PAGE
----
Back to All posts
Beginner's handbook

How Drop Shipping and Sales Tax Work

By Reading Time: 4 minutes

With a traditional brick-and-mortar setup, a customer pays sales tax on transactions made in store. Simple. But sales tax get more complicated in the ecommerce space, especially when an online retailer partners with a drop shipper. That’s a whole new set of rules, and we’re here to clear them up.

Let’s start with the basics and go over some useful terms you’ll need to know.

Nexus is the term used when a retailer has a presence in a particular state. A company’s presence can be difficult to determine in online commerce, but here are a few common ways that a retailer could have nexus, as outlined in TaxJar’s “Intro to Sales Tax for Online Sellers”:

  • Home state nexus: the state in which a retailer operates his/her business
  • Employee nexus: the state in which a retailer has employees
  • Inventory nexus: the state in which a retailer stores his/her inventory

If your company’s headquarters are located in California, you have employees working remotely in Oregon, and your warehouse is in Texas, you have nexus in all three of those states. Remember that you must register for a sales tax permit in each state where you have nexus in order to collect sales tax.

Sales Tax is collected when a customer makes a purchase in a state where the retailer has nexus. If an online retailer has nexus in California and a customer from California makes a purchase, that customer gets charged sales tax.

Keep in mind that sales tax is passed on to the state government. It’s used to pay for state initiatives like schools, roads, etc. Each state sets its own rate, and the exact tax varies by locality. For example, the California State Board of Equalization writes that:

“The statewide tax rate [in California] is 7.5%. In most areas of California, local jurisdictions have added district taxes that increase the tax owed by a seller. Those district tax rates range from 0.10% to 2.00%.”

A Resale Certificate is needed in order for the retailer to be exempt from paying sales tax on orders they purchase from a drop shipper to resell to customers. Note that some states do not accept out-of-state resale certificates. In this case, the drop shipper “…is obligated to collect sales taxes from the vendor if they are registered in the state where the customer is located” (Avalara, “Drop Shipping and Sales Tax”).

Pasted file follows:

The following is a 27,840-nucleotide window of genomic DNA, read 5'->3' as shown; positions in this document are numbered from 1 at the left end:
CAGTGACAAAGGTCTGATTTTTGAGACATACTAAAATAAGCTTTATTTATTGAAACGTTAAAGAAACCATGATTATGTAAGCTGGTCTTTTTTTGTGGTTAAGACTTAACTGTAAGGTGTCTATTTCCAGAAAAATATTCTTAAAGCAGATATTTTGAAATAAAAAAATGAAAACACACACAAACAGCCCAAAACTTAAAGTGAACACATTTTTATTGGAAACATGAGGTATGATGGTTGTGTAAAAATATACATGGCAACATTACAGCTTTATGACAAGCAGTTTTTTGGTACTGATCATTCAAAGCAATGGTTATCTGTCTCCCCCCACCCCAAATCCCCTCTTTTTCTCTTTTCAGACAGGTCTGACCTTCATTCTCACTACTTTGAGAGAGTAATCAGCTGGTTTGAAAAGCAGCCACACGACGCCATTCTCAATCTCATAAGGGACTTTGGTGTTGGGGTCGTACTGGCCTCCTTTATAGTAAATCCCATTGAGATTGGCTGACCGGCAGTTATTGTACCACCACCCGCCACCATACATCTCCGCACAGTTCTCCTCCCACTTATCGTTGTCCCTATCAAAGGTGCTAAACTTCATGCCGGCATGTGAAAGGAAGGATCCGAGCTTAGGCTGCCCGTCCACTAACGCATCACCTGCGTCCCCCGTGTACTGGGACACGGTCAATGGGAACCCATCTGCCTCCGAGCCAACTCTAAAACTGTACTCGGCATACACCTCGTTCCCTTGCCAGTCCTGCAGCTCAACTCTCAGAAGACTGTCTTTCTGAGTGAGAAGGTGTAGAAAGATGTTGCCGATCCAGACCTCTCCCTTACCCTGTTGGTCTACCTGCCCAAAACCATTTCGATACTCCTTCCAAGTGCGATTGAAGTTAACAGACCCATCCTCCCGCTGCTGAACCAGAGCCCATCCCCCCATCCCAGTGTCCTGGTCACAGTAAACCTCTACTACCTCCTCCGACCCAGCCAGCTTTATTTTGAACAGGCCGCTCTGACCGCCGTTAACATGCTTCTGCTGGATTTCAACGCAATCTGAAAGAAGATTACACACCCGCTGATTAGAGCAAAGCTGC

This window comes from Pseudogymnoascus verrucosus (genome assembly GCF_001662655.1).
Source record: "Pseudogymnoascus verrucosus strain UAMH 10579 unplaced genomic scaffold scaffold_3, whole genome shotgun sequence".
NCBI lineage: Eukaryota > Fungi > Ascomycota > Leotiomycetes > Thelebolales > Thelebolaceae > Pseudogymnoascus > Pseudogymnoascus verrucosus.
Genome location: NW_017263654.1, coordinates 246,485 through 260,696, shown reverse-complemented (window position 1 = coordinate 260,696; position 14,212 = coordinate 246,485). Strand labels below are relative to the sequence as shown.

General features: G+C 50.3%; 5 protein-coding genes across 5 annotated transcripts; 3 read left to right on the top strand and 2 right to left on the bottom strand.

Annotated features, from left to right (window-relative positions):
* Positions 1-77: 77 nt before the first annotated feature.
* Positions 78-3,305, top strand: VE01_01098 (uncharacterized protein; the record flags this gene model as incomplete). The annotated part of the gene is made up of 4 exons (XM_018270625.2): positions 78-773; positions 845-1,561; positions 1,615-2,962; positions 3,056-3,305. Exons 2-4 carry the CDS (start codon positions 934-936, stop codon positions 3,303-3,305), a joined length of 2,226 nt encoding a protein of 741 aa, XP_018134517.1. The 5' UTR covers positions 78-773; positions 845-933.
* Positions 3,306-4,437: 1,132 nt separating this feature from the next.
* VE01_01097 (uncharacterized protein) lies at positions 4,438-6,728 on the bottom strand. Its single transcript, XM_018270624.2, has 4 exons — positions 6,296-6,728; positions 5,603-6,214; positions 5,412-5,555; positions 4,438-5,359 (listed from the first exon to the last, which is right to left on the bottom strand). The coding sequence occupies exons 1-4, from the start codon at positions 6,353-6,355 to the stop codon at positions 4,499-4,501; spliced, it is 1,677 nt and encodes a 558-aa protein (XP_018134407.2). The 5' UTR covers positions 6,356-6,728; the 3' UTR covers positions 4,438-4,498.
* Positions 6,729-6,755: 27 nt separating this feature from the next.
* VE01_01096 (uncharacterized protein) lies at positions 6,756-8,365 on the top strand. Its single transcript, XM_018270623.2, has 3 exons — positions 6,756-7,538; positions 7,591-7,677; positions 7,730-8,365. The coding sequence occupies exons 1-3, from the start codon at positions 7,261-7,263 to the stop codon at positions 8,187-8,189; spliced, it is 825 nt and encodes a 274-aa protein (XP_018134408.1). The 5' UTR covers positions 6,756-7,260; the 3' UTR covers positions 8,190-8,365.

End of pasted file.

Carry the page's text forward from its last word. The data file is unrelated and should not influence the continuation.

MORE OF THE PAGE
So there you have the basics. You, the online retailer, charge sales tax to customers that make purchases in states where you have nexus. Now we’re going to complicate things and throw in rules that apply to drop shipping.

Before we go any further, we’d like to point out that sales tax laws are different in every state, and they change frequently. So make sure you check the laws of any state where you think you may have nexus, and consult a tax professional if you have any questions or doubts. You don’t want to be surprised with a sales tax audit.

As mentioned above, laws involving sales tax get a little more complicated when a drop shipper is involved, because there really are two sales between two businesses and one customer:

1. The customer purchases an item from the retailer

2. The retailer purchases said item from the drop shipper, who then ships it directly to the customer.

The tricky part is understanding who is liable to pay the sales tax and when. Let’s go through some common examples to clarify. For each example, assume that you are the online retailer and Printful is your drop shipper. We’ll focus on sales tax laws in the state of California, since that’s where Printful HQ is located.

1. Your office is in Michigan. A customer from California makes a purchase.